Learning Technology jottings at Goldsmiths

Thoughts and deeds

Making presentations about e-learning – the rhetoric and the reality

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Returned from holiday to see there was a new Routledge book out, Giving a Lecture: From Presenting to Teaching, 2nd Edition by Kate Exley and Reg Dennick “addressing a number of rapid developments that have occurred since its first publication in 2004”. From this I deduce it’s more tooled up. On a similar theme, I also started reading Kay and LeSage’s recent paper Examining the benefits and challenges of using audience response systems: A review of the literature (Computers & Education;53(3):819-827), which includes the section Challenges to using ARS (we call this ‘Personal Response Systems’ or ‘clickers’).

How can different technologies improve the existing lecture or presentation format towards a better learning experience? And – given that not everything that works is good – are the improvements consonant with a better teaching experience?

Before my holiday, I’d posted (at his request) a question I asked keynote speaker John Connell at Brunel’s e-Learning 2.0 conference earlier in July.

“The vision of your presentation is far reaching and yet here we all are, sitting in rows facing the authority figure at the front, silent for an hour. It’s like the photo of the 1960s primary school in one of your slides. The difference between rhetoric and reality is stark. So my question is this. If all the constraints (about which we are all aware and understanding) were removed, would you change this presentation? If so, how? Is there anything you would try to preserve, and why?”

John paraphrased the question as “how do we square the rhetoric of ‘Learning 2.0′ with the ‘industrial-age’ pedagogy that is still the basic format of so many such events?” and solicited responses from his readers, which you can read below his post.

I wasn’t trying to make a point with the question – I found John Connell’s keynote pertinent and engaging and, in fact, all a keynote should be. When he asked me at lunchtime what I would have changed, I basically replied “Nothing”.

I agreed with the third commenter Greg Cruey when he wrote:

“…while it shouldn’t be the only tool you have, I really don’t feel badly about standing in front of a group of mature, skillful, willing, self-motivated learners and talking to them – especially with the help of a good slide presentation, especially if some discussion is allowed. This is particularly true if my goal is change the way they think about something or to persuade them of something. It is less true if I’m trying to impart a skill.”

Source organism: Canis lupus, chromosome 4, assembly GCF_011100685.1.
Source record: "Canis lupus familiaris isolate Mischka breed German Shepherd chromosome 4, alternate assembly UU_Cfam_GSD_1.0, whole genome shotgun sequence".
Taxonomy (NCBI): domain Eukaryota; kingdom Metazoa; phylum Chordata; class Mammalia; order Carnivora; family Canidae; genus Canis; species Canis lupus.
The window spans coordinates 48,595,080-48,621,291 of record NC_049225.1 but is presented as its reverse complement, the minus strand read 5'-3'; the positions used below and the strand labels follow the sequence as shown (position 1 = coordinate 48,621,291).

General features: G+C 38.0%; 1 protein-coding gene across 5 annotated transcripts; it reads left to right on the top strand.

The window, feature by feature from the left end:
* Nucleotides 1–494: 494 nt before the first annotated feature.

But while I agree with John (different John) when he says (#7):

“Your audience will have come up through ‘industrial-age’ pedagogy successfully. They may be more comfortable with this than ‘learning 2.0′ experience.”

On the other hand, commenter Ruby:

“I often get “accused” of wanting to change everything to bring in new technology, but in fact I don’t have a problem with re-assessing what we already do and then deciding what is the best way, given the huge variety of possibilities now available.”

Other pointers – commenter Michelle Selinger links to the AACE online conference Spaces of Interaction which was about transforming the way conferences are run. See the conference archive for audio, slides and the archived (fossilised!) real-time discussion in text-chat form.

The best a presenter can achieve is to create the circumstances under which their audience can do the work of testing the logic of their arguments and thinking through the implications – “How does this fit with what I know already?” and “If that is the case then what else is true?” This is one perspective from which to evaluate potentially transformative technologies.

As a learning technologist with a practical as well as scholarly remit, the least I can do is try out promising new types of experience, shine a light on them and attempt to persuade colleagues to do the same.

It seems to me to follow from this that it would be helpful if e-learning conferences were supported to be experimental events, for the following reasons:

  • The organisers can be pretty confident that the audience comprises enthusiasts who will be understanding about cock-ups.
  • The presenters are sufficiently educationally aware to safeguard the learning experience of their audience, to avoid them being overwhelmed
  • I think it’s important – for the sake of empathy and (self-)credibility – that those of us who urge or welcome experimentation become proof of concept by experimenting ourselves in higher-stakes settings, with all the aptitudes, contingency design and potential pratfalls this implies.
  • We’d see new tools showcased by people invited for their vision and ideas, and it would be dynamite
  • We’d appreciate the barriers between how presenters do things now and how they might do things if we were unrestricted; it’s helpful to reveal the ducks legs paddling furiously.

I’m far from the first person to have formed this opinion, but again the reality is very different. Certainly, conservative expectations discourage experimentation, as John Connell implied in a further post triggered by an account, by another keynote speaker, of how he somewhat aggravated his audience by addressing them from the seating area instead of the stage.

There’s more to that but time’s up for me so I have to leave it dangling.

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Written by Mira Vogel

July 27, 2009 at 14:23

Posted in change, event, technologies

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